The Last Days of Stefan Zweig

On February 22, 1942, the Austrian writer Stefan Zweig and his second wife Lotte took their own lives in the house they were renting in Petrópolis, Brazil. Zweig fled Austria in 1934, first for England and then New York before settling in Brazil.

In 1942, most of his friends (Walter Benjamin, Kleist, Erwin Rieger, Joseph Roth, Ernst Weiss…) who had made Europe his “spiritual home” were long dead, and Zweig was only being published in translation because his books had been banned by the Nazis.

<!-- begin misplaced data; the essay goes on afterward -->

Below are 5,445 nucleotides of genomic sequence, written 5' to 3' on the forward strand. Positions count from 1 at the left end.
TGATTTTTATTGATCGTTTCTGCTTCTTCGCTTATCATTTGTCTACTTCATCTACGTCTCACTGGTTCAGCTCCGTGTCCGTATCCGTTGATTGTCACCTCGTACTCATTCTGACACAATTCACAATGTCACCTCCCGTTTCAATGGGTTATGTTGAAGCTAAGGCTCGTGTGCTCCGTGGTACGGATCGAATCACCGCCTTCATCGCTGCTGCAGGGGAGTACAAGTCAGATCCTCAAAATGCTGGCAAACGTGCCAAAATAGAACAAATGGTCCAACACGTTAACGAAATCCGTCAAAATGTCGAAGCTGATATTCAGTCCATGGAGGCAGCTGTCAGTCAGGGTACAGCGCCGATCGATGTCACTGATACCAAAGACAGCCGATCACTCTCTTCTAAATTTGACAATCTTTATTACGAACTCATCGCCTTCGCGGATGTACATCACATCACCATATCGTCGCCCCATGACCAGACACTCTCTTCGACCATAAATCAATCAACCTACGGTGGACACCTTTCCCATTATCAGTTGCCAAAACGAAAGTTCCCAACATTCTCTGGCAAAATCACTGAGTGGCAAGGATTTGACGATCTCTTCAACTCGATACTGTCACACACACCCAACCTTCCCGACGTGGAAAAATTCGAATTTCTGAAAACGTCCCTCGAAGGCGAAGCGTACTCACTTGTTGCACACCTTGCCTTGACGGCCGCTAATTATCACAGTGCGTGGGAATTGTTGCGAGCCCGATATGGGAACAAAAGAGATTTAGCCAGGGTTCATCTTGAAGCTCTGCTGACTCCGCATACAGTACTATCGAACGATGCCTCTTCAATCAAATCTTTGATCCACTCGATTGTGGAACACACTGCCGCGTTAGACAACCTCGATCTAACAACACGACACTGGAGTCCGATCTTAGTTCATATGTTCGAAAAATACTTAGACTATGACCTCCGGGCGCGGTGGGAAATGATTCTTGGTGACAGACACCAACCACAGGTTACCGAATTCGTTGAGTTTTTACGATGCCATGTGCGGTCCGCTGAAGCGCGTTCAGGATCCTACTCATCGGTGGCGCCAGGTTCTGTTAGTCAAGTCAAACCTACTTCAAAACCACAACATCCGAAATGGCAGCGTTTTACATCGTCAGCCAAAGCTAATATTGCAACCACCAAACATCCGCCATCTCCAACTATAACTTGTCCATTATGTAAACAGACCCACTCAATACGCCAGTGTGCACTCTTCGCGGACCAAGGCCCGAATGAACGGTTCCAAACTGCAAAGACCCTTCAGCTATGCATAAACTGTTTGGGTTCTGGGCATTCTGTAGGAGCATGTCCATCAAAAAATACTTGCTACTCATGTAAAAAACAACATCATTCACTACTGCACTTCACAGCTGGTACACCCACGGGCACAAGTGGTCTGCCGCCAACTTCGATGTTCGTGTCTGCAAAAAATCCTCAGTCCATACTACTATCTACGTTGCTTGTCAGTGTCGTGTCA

The question that haunts The Last Days is whether one is still a writer when one’s work can’t be read in one’s native language. Blending reality and fiction, Laurent Seksik delivers a very personal account of Zweig and his wife’s last months, uncovering Zweig’s hidden passions, his private sufferings, and Lotte’s jealousy, tracing them with exacting precision until the couple’s tragic and final gesture.

This event is free and open to the public. In English.

Laurent Seksik was an established doctor when he published his first novel in 1999. The Last Days was highly acclaimed in France, and was adapted into a play and a comic.


The Last Days, by Laurent Seksik (Pushkin Press, 2013)